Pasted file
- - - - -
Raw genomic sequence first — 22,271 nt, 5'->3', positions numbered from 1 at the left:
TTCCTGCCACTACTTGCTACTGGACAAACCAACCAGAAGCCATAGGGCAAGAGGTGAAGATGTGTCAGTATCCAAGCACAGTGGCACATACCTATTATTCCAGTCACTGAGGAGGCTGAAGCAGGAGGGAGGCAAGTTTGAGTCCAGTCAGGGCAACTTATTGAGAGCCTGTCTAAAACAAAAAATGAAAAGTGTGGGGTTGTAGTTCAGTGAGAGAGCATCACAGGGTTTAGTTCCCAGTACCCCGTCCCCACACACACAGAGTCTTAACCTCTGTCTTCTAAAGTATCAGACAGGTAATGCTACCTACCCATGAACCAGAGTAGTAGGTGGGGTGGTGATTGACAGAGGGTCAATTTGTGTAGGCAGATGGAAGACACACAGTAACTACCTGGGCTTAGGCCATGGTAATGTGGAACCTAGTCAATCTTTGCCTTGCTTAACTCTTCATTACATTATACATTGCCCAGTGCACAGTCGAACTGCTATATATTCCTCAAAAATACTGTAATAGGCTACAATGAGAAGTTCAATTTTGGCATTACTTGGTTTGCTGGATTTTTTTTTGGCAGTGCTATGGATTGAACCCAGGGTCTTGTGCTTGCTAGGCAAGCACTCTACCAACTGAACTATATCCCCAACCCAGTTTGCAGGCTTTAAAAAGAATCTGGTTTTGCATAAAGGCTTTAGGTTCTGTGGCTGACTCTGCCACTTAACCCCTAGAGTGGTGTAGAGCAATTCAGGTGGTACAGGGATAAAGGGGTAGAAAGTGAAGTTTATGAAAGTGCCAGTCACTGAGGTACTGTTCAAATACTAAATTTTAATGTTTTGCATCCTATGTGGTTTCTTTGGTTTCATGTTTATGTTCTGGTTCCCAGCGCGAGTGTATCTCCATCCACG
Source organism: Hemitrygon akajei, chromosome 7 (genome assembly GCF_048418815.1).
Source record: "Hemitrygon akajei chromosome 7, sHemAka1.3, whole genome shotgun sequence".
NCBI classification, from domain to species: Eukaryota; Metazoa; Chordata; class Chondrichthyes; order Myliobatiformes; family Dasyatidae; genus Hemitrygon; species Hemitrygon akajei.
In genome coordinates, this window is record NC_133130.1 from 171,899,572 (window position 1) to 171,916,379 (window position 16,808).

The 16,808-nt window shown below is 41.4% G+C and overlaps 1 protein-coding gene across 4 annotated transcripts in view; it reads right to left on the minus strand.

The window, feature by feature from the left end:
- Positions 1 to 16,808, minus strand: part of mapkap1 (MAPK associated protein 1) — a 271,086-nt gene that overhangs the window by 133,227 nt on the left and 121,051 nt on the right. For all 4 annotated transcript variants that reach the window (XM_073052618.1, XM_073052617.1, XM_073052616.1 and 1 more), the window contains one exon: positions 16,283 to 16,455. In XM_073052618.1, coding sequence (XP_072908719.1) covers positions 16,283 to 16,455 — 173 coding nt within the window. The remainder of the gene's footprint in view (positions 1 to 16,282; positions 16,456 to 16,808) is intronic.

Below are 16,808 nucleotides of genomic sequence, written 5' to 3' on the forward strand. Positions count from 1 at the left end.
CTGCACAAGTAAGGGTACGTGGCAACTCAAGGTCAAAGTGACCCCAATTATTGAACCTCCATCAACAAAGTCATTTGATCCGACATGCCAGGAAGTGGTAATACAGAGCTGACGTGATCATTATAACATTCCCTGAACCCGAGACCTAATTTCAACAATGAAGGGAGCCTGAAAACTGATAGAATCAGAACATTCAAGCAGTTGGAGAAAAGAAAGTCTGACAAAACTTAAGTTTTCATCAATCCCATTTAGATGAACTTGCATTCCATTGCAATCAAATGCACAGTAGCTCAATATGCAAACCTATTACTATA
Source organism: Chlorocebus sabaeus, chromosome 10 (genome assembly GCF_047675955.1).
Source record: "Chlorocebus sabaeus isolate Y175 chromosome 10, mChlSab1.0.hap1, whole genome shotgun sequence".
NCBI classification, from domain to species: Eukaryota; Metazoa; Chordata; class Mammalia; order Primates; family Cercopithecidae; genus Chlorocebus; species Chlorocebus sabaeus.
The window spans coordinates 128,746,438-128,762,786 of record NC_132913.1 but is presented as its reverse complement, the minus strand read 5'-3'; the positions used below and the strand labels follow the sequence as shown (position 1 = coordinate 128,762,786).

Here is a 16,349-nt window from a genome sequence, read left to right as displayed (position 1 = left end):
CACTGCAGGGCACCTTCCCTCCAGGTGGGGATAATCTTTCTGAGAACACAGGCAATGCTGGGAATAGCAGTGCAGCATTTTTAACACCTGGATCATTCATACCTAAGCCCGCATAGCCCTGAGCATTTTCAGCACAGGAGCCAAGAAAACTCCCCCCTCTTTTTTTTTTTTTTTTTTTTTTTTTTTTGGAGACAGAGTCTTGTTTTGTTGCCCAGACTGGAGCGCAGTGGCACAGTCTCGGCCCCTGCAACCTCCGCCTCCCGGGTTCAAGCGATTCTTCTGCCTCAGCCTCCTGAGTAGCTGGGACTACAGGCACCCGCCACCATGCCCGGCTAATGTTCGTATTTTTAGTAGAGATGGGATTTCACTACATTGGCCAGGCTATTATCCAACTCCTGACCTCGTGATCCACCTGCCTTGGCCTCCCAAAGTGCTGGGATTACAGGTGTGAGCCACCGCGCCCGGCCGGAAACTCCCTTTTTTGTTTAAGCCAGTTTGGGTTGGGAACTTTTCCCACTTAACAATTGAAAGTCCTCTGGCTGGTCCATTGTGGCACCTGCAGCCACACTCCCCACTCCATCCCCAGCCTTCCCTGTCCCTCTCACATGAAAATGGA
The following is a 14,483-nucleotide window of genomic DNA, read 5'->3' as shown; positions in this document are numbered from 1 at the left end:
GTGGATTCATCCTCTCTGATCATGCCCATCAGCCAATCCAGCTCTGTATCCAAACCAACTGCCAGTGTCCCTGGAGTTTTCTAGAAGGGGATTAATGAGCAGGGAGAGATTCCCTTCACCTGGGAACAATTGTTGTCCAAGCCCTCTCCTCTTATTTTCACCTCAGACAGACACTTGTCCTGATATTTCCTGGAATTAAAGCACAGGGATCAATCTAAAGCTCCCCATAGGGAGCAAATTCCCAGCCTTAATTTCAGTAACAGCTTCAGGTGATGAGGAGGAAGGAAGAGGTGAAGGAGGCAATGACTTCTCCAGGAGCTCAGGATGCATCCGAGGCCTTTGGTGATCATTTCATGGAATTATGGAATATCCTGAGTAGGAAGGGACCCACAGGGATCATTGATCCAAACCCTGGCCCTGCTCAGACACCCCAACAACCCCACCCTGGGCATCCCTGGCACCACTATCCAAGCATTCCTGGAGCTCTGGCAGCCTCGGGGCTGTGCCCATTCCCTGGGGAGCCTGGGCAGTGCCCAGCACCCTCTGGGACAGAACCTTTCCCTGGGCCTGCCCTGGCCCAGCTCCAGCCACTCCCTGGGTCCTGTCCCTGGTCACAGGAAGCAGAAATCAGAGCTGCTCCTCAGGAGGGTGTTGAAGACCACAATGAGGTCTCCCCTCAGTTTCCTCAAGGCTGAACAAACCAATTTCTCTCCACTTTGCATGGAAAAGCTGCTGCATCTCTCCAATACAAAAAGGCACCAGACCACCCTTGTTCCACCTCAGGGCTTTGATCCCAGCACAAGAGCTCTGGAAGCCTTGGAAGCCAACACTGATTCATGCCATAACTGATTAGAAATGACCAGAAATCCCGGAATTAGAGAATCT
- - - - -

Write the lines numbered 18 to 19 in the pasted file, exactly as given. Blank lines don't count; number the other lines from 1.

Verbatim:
The following is a 14,483-nucleotide window of genomic DNA, read 5'->3' as shown; positions in this document are numbered from 1 at the left end:
GTGGATTCATCCTCTCTGATCATGCCCATCAGCCAATCCAGCTCTGTATCCAAACCAACTGCCAGTGTCCCTGGAGTTTTCTAGAAGGGGATTAATGAGCAGGGAGAGATTCCCTTCACCTGGGAACAATTGTTGTCCAAGCCCTCTCCTCTTATTTTCACCTCAGACAGACACTTGTCCTGATATTTCCTGGAATTAAAGCACAGGGATCAATCTAAAGCTCCCCATAGGGAGCAAATTCCCAGCCTTAATTTCAGTAACAGCTTCAGGTGATGAGGAGGAAGGAAGAGGTGAAGGAGGCAATGACTTCTCCAGGAGCTCAGGATGCATCCGAGGCCTTTGGTGATCATTTCATGGAATTATGGAATATCCTGAGTAGGAAGGGACCCACAGGGATCATTGATCCAAACCCTGGCCCTGCTCAGACACCCCAACAACCCCACCCTGGGCATCCCTGGCACCACTATCCAAGCATTCCTGGAGCTCTGGCAGCCTCGGGGCTGTGCCCATTCCCTGGGGAGCCTGGGCAGTGCCCAGCACCCTCTGGGACAGAACCTTTCCCTGGGCCTGCCCTGGCCCAGCTCCAGCCACTCCCTGGGTCCTGTCCCTGGTCACAGGAAGCAGAAATCAGAGCTGCTCCTCAGGAGGGTGTTGAAGACCACAATGAGGTCTCCCCTCAGTTTCCTCAAGGCTGAACAAACCAATTTCTCTCCACTTTGCATGGAAAAGCTGCTGCATCTCTCCAATACAAAAAGGCACCAGACCACCCTTGTTCCACCTCAGGGCTTTGATCCCAGCACAAGAGCTCTGGAAGCCTTGGAAGCCAACACTGATTCATGCCATAACTGATTAGAAATGACCAGAAATCCCGGAATTAGAGAATCT